Arlie Elliott to be parade grand marshal

Sean C. Morgan

Of The New Era

In recognition of a lifetime of community involvement and leadership, the Chamber of Commerce has selected Arlie Elliott to be the Sportsman’s Holiday Parade grand marshal this weekend.

“It’s a real honor,” Elliott said. The community has plenty of people who are active now and deserve the honor, but “I know it’s kind of a tradition to get an older person into this position. I’m honored to be recognized this way.”

“Arlie was very active in everything here for 30 years,” said Billie Weber of the Chamber of Commerce. “Still is. He’s been here since 1963, and he’s worked real hard always for Sweet Home. He’s been a very busy man, and he has kept himself very active and very busy.”

“How many men will pack an oxygen tank as they’re digging holes,” said Glenda Hopkins, who is active with the East Linn Museum. That’s how we worked on installing the museum’s new sprinkler system, all “to make Sweet Home more attractive. He’s a great guy, deserving of the honor.”

And he still plays golf, Hopkins said.

Elliott, 83, helps keep up the grounds and serves on the board of directors at East Linn Museum.

He was Sweet Home’s First Citizen in 1975.

He was a member of the Order of the Sportsman, also known as TOOTS, a group of men who marched alongside the Sportsman’s Holiday Courts in parades. Sportsman’s Holiday included an “old miner,” someone in the community who would dress up with a beard, glasses and mining gear and march with the parade. Members of the community would have fun guessing who it was in any given year.

Elliott worked with Ozzie Shaw for a term on the county Parks Board and in other activities. He also worked with Shaw organizing the Foster boat races and then eventually led the organization of the Sportsman’s Holiday event.

He said the races were shut down about 25 years ago as the expense began getting too high. A driver was killed in an accident the last year of the races, he said, but that had nothing to do with the end of the event.

“The boating association loved Sweet Home, and they always gave us real high marks,” Elliott said.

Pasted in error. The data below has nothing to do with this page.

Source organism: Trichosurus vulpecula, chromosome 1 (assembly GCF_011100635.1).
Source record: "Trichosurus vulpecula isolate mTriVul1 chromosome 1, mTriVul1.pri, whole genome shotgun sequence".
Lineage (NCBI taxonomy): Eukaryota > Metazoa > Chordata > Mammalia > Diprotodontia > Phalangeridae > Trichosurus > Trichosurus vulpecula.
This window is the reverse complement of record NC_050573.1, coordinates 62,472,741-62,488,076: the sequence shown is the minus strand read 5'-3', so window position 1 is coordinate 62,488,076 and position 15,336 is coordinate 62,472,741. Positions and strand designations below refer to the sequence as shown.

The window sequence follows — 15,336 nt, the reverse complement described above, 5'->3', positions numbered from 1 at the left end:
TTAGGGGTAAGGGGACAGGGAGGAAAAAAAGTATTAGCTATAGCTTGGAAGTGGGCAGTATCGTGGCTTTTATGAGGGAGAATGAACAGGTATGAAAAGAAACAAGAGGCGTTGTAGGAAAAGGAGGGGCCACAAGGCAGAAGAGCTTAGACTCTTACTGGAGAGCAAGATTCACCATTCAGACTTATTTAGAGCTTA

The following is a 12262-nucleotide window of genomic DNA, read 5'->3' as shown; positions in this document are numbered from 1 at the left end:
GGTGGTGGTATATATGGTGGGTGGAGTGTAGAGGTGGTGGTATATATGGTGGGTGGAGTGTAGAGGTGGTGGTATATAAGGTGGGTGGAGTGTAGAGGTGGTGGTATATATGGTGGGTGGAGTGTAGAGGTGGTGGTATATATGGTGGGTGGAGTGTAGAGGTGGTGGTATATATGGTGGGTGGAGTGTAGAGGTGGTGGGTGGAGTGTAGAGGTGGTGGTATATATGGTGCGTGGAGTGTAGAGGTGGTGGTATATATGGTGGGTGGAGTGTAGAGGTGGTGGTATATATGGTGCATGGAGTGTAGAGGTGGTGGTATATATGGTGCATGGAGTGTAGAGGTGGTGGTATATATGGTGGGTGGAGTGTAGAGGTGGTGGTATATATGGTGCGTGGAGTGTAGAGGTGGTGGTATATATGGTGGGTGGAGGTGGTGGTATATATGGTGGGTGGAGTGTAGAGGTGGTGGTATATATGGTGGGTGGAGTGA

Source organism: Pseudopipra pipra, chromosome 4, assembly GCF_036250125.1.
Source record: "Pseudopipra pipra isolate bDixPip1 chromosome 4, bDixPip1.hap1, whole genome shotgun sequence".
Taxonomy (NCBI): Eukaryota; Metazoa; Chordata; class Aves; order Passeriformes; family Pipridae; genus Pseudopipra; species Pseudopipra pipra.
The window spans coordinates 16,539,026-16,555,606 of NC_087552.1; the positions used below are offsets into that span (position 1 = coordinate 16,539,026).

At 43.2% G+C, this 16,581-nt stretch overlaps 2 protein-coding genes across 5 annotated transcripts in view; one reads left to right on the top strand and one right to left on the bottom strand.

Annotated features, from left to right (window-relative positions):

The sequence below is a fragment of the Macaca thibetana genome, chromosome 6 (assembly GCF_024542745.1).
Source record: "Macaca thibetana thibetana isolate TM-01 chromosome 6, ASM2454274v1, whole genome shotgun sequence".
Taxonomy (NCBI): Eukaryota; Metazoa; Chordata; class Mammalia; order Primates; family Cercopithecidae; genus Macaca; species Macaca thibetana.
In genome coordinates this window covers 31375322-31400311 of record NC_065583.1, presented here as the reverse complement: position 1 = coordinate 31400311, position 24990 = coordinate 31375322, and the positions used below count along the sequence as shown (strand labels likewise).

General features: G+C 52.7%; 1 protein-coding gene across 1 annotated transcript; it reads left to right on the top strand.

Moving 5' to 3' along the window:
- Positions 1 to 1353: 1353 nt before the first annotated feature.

Elliott was born in Oklahoma in 1925. He moved to Oregon with his parents in 1933.

He served in the Navy for three years during World War II supporting shore-based Navy B-24 and B-25 units.

During the island-hopping campaign, the main forces would bypass some islands. A small force was held behind to keep enemy forces on those islands inactive.

Elliott served in a supply company for those forces as a storekeeper, a supply clerk.

He settled back in Oregon and drove truck for the company that was carrying away material from Camp Adair near Corvallis as it was torn down. That company owned a logging concern, and he went to work for Simpson Timber Company.

He eventually moved to Scio, he was a volunteer firefighter and a municipal court judge.

Small towns didn’t have an abundance of lawyers, he said, adding that he served as judge because it was a community responsibility.

Elliott moved to Sweet Home in 1963 from Scio, he said.

Elliott and his wife, Margaret, who died in 1998, looked up and down the Willamette Valley for a place to settle with their three boys, who include Steve of Sweet Home, who works at Hewlett-Packard; Bob, who lives in Lebanon and works for Lebanon Fire District; and Martin, who works for a publishing company in Forest Grove.

“The three boys, we wanted them to grow up with the right background, which was church and community; and you did that in a small community,” Elliott said. Sweet Home was that community. He worked for the Causby Agency, based in Albany, when he was sent to work the branch office in Sweet Home.

Green Peter Dam was two-thirds complete. In those days, the intersection of Highway 20 and Highway 228 was a Y shape. In the center of the intersection was a Richfield service station.

“My first real estate office was a junker on that corner,” he said. “It was the only thing available.”

“Back in those days, you did real estate and insurance,” he said, so he was also a Farmer’s Insurance agent. “I’ve had a really busy life in Sweet Home. The business we were in, you needed to get involved quickly.”

That meant he joined the Chamber of Commerce, the Kiwanis Club and other activities. He served in all offices with the Chamber and Kiwanis and was Kiwanian of the Year. He also served on the board of the former Linn County Chamber of Commerce, an organization whose demise he regrets.

The county chamber gave local chambers the opportunity to communicate with each other and let other communities know what’s going on in cities around the county, he said.

He also served with numerous Realtor groups, local and state.

Sweet Home has largely grown the way Elliott expected, he said.

“I see what I pretty much assumed when we moved to Sweet Home.”

After about a year, Green Peter Dam was completed, and there was a downturn in Sweet Home for a short period, and then Sweet Home grew steadily long term until the past decade or so – “Solid growth, solid community.”

“Timber was our thing,” he said. “We thought it would go on forever. When it went bust, it hurt Sweet Home, and the community got through it pretty well.”

The last 10 years’ residential growth has been among the biggest changes, he said, and it compares very well to any other small community.

The best thing about this community is “Sweet Home,” he said. “It’s just that simple. It has been for my whole family.

“I always supported community activities because the community gave my family so much I felt I had to give back,” he said.